Focus and Priority schools
What it is: Focus and Priority schools are high-poverty (or Title 1) schools with student achievement problems. Focus schools have the highest average performance gap between subgroups of students, such as racial minorities, low-income students, those learning English and special-needs students. Ten percent of the state's high-poverty schools are considered Focus schools. Priority schools are the state's lowest-performing high-poverty schools. Five percent of the state's Title 1 schools are considered Priority schools.
What it means: Focus schools must offer students the option of transferring to a higher-performing school or tutoring services to students who were part of the subgroups that were under-performing. Priority schools must offer students the option of transferring to a higher-performing school or tutoring services to all students in the school. Once a school is named a Focus or Priority school, it stays on the list for two years unless it no longer is considered low income. All the schools listed below were on the same lists last year, and the state didn't add any new schools to the list.
Local Focus schools:
Charleston: Haut Gap Middle, Pepperhill Elementary
Dorchester 2: Newington Elementary, Summerville Elementary, Windsor Hill Arts Infused
Dorchester 4: None
Local Priority schools:
Charleston County: Apple Charter, Burke High, Lambs Elementary, Memminger Elementary, Stall High
Dorchester 2: None
Dorchester 4: None
S.C. Department of Education
Charleston County School Superintendent Nancy McGinley felt pleased with the district's progress in literacy, but she says the district needs to see more improvement in math.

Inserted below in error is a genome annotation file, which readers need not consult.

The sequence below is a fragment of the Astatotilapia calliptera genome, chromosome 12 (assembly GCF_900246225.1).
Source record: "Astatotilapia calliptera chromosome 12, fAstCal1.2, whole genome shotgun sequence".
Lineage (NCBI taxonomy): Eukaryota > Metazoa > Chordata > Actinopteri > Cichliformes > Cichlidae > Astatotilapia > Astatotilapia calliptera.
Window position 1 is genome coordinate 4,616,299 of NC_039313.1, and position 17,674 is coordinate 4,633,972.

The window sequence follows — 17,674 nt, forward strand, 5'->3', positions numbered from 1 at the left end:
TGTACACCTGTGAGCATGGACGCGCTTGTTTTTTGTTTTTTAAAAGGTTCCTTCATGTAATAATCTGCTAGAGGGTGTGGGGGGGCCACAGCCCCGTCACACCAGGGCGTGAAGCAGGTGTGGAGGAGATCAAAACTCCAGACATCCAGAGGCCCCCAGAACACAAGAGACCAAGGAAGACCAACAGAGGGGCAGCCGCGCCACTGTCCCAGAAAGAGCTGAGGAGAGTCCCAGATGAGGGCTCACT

The school district maintained its “B” average, but its score on the federal letter-grading scale fell nearly 6 points to 83.2. One of the biggest reasons the score dropped appeared to be tied to elementary students meeting fewer state goals in every subject tested except social studies.
“I am pleased with the progress we are making in the area of literacy compared to our 2012 results,” McGinley wrote in a statement. “We have more work to do to accelerate the achievement in math.”
On the PASS exams, the district generally saw improvement for the four subjects tested. The district outscored the state average at every grade and in every subject, with the exception of fifth-grade English/language arts and third-grade social studies.
Charleston school leaders expected to see a boost in scores for third-graders, who had the benefit of the district-wide First Grade Academies during the 2010-11 school year. Those literacy investments seem to be paying off, with all grades except fourth seeing more students passing the state PASS tests.
Middle school teachers had training in literacy this past year, and the district revamped its literacy efforts in the middle grades, she wrote. McGinley wrote that she expects to see more growth next year because every school had more help for struggling second- and third-grade readers during the 2012-13 school year.
Two of the low-performing high schools that received the most attention this past year were North Charleston and Burke, and they saw mixed results. They faced possible state takeover last summer, but the state allowed the district to maintain control.
Principals of both schools were given three-year contracts and earn about $45,000 more than the average principal. They also can earn bonuses.
Burke High's grade improved from a 35 “F” to a 66.2 “D,” and that mostly was because of gains made in its middle grades. The high school portion of the index score declined.
North Charleston High's “F” grade didn't improve, and its index score fell from 53.8 to 46.2.
McGinley wrote that she wants to wait to see the school's end-of-course exam scores and graduation rates before concluding they have not made adequate progress for the past school year.
Reach Diette Courrégé Casey at @Diette on Twitter or (843) 937-5546.
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